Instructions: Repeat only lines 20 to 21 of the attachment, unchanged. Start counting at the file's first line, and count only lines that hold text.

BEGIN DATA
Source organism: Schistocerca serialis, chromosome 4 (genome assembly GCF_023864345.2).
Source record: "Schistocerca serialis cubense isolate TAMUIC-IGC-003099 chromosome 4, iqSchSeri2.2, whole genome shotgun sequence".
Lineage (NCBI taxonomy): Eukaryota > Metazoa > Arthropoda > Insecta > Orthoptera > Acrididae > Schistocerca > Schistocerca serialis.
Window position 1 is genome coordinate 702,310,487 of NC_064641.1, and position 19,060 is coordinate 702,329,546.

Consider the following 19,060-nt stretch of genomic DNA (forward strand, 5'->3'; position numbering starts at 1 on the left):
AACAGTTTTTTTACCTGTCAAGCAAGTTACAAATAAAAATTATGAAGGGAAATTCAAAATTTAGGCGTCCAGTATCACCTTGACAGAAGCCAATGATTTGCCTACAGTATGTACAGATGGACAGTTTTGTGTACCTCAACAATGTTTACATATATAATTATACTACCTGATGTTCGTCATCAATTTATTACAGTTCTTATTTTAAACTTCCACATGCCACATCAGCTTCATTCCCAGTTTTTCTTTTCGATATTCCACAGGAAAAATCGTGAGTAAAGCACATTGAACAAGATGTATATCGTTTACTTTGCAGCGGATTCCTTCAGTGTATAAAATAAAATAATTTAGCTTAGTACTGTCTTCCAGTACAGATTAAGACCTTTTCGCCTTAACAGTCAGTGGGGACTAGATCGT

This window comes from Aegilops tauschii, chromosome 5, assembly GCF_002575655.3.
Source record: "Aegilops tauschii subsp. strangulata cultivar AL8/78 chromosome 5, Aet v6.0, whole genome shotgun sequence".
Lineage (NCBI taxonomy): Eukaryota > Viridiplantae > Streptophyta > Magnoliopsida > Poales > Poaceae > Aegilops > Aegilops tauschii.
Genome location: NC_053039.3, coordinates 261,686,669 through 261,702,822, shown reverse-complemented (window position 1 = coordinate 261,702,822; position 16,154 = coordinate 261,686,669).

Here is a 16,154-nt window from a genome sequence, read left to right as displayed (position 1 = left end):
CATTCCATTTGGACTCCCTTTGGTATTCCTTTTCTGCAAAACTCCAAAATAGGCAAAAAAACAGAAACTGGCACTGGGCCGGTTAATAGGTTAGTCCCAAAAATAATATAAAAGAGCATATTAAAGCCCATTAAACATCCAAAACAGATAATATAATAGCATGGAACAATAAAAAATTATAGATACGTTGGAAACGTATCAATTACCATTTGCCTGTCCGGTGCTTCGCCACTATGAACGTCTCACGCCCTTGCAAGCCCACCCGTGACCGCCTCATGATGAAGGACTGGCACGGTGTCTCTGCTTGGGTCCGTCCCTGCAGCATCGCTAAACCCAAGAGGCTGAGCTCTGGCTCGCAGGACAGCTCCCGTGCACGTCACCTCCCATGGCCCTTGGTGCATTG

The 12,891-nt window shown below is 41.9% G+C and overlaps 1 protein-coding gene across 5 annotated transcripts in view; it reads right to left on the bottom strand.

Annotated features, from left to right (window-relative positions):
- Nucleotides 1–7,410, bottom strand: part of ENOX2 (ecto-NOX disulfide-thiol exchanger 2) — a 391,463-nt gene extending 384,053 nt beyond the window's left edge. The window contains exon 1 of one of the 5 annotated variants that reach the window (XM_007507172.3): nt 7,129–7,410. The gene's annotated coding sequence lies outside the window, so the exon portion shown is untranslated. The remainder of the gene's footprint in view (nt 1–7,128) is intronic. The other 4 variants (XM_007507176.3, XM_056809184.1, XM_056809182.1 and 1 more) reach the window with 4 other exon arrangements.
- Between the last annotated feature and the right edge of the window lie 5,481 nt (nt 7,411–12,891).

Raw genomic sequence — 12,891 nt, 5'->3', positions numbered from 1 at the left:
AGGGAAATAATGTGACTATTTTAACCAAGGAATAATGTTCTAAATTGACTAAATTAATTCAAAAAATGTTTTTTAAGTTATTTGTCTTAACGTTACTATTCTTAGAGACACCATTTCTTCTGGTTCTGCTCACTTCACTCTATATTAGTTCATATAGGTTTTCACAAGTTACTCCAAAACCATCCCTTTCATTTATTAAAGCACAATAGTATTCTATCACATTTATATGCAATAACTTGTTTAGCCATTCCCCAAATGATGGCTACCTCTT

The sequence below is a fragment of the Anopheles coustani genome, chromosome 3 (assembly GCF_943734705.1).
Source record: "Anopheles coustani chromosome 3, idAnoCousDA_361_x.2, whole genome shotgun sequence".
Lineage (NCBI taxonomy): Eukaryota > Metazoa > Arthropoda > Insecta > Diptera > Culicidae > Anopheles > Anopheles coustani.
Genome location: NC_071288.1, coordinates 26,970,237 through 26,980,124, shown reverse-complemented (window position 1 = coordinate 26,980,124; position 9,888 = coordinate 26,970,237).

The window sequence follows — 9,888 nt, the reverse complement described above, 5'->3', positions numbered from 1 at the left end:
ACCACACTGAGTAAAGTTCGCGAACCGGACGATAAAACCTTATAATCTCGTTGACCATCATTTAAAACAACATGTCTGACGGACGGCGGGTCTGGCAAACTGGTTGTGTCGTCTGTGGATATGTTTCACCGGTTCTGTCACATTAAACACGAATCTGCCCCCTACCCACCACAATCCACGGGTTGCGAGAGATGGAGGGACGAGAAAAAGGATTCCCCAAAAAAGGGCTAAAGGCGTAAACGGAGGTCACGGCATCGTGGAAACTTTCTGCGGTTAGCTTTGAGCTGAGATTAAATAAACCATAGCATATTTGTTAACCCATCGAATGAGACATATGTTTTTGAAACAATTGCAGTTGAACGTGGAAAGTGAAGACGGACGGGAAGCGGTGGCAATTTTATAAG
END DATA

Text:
Source record: "Anopheles coustani chromosome 3, idAnoCousDA_361_x.2, whole genome shotgun sequence".
Lineage (NCBI taxonomy): Eukaryota > Metazoa > Arthropoda > Insecta > Diptera > Culicidae > Anopheles > Anopheles coustani.